Up next, it's made from Egyptian marble. It costs more than $140,000 to create. It stands 20 feet tall and weighs almost 11 tons and that's in only two-thirds the size of the original.
This is a replica of Palmyra's Triumphal Arch. It stood in the Syrian city for 2,000 years. But when the ISIS terrorist group took over Palmyra last year, they blew up the artifacts because ISIS saw it as un-Islamic. Critics have questioned the value of recreating the arch. That value symbolic to supporters in the city where it now stands before it's shipped and displayed around the world.
FREDERIK PLEITGEN, CNN SENIOR INTERNATIONAL CORRESPONDENT: The Triumph Arch of the ancient Temple of Bel in Palmyra blown up by ISIS, now recreated and unveiled on London's Trafalgar Square.
London Mayor Boris Johnson called this effort defiant against terrorism.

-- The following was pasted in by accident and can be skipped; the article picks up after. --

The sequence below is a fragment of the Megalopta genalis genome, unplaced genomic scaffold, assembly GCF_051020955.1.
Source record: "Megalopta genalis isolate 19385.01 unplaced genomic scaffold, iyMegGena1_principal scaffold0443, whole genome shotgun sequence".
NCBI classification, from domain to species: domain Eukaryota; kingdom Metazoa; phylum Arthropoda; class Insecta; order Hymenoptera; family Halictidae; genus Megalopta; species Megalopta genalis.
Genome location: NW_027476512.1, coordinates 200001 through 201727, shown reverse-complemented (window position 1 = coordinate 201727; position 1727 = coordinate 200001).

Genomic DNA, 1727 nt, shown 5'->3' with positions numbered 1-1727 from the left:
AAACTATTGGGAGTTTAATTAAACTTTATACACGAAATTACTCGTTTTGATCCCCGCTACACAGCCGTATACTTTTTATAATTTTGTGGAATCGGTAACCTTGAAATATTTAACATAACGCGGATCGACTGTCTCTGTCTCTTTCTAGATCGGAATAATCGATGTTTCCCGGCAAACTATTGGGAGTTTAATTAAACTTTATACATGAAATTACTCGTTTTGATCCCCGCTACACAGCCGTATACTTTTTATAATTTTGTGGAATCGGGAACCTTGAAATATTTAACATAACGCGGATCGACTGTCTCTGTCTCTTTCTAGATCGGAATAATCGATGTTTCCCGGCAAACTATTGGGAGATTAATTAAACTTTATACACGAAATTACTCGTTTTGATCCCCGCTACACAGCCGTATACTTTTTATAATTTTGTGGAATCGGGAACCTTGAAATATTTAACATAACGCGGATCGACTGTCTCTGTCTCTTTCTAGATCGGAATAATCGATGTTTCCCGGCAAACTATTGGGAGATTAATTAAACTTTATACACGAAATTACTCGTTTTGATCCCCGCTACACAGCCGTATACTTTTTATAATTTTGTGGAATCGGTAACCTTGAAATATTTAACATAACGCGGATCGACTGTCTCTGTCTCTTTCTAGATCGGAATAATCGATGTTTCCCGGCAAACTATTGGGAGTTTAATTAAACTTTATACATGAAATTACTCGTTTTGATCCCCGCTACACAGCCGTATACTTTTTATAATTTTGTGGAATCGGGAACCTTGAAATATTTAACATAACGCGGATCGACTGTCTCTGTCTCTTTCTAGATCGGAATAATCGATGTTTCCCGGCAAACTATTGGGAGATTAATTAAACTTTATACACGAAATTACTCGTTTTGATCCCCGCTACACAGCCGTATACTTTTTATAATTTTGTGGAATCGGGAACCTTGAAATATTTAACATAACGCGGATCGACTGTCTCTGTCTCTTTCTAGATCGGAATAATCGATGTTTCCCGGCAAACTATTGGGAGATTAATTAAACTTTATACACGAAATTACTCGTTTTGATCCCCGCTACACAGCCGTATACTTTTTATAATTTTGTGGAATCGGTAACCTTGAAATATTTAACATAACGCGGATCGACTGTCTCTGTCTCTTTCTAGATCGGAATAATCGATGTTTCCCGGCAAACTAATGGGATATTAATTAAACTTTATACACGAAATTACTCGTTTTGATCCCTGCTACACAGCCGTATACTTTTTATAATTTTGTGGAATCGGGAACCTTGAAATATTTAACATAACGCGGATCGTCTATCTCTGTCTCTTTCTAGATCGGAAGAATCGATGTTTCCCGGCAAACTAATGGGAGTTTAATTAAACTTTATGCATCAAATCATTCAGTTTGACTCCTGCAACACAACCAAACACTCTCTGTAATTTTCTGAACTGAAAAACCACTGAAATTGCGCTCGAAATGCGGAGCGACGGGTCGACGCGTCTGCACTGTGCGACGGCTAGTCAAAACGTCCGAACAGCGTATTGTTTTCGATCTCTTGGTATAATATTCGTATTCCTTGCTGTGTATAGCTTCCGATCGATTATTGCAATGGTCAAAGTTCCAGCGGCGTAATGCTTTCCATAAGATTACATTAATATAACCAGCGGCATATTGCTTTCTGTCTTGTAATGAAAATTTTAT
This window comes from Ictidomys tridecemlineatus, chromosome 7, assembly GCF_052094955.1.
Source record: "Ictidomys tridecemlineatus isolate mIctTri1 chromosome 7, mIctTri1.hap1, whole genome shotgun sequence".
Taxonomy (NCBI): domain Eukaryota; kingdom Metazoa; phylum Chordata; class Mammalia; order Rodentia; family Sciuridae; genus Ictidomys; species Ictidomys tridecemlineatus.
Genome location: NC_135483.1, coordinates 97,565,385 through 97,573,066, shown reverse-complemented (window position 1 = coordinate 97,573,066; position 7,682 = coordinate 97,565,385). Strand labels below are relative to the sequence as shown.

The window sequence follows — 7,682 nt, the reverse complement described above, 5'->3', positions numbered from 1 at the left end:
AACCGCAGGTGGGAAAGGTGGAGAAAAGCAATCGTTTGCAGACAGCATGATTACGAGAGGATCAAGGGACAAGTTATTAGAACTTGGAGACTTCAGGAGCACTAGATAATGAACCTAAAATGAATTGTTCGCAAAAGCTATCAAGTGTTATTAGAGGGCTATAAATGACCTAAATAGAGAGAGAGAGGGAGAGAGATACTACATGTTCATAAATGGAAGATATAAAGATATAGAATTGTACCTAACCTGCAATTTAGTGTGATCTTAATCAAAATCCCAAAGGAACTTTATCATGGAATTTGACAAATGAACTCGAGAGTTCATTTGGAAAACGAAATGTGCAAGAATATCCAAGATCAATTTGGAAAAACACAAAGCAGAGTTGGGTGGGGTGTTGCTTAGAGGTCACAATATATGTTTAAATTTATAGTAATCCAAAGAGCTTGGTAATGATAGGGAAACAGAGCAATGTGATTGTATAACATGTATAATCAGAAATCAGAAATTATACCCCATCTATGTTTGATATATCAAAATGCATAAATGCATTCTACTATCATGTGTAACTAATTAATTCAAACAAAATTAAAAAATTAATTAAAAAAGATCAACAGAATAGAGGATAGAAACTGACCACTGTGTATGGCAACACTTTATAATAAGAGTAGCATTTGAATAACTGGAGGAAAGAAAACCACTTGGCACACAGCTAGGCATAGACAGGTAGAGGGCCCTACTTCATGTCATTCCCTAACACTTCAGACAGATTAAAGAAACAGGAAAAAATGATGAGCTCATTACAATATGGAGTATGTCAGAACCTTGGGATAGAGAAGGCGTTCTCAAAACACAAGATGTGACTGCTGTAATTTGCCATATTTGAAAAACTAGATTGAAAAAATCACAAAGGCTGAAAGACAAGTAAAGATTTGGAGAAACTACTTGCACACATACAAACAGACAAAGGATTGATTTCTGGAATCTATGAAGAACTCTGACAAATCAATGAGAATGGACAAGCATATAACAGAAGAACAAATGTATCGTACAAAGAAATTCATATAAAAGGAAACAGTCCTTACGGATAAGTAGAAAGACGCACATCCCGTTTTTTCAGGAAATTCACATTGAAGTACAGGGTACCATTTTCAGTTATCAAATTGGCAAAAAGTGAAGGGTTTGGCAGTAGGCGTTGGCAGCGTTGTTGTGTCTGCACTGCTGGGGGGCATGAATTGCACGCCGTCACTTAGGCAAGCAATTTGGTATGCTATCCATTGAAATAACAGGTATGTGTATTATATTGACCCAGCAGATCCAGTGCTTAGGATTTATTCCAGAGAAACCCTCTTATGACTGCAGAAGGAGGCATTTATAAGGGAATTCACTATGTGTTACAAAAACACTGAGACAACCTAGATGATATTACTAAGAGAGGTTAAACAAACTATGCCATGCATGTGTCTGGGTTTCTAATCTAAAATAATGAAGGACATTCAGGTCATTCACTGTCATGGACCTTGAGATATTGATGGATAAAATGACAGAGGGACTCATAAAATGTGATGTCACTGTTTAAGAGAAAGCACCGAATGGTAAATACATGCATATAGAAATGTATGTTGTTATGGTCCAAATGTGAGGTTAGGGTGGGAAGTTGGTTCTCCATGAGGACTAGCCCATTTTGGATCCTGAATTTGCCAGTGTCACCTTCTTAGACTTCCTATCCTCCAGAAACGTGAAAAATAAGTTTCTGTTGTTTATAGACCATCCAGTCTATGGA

BORIS JOHNSON, LONDON MAYOR: This stood for 2,000 years and then along came the so-called Daesh, Islamic State. And it's a measure of a disregard for them and our determination to use technology to redress what they've done.
PLEITGEN: Palmyra was one of the most well-known and most visited ancient sites in Syria, until ISIS overrun the area in 2015.
But before the extremists could reach the town, Syria's antiquities minister, Mahmoud Abdul Karim, led a covert operation to evacuate many of the ancient statues, frescos and other items. The effort to recreate the Triumph Arch was spearheaded by the Institute for Digital Archaeology, using 3D printing technology to make it look and feel almost like the original.
Those behind this project say they believe that this technology could also be used to recreate other ancient artifacts destroyed by terror groups like ISIS. There's also critics who say that no matter how good the replica is, you can never replace an original.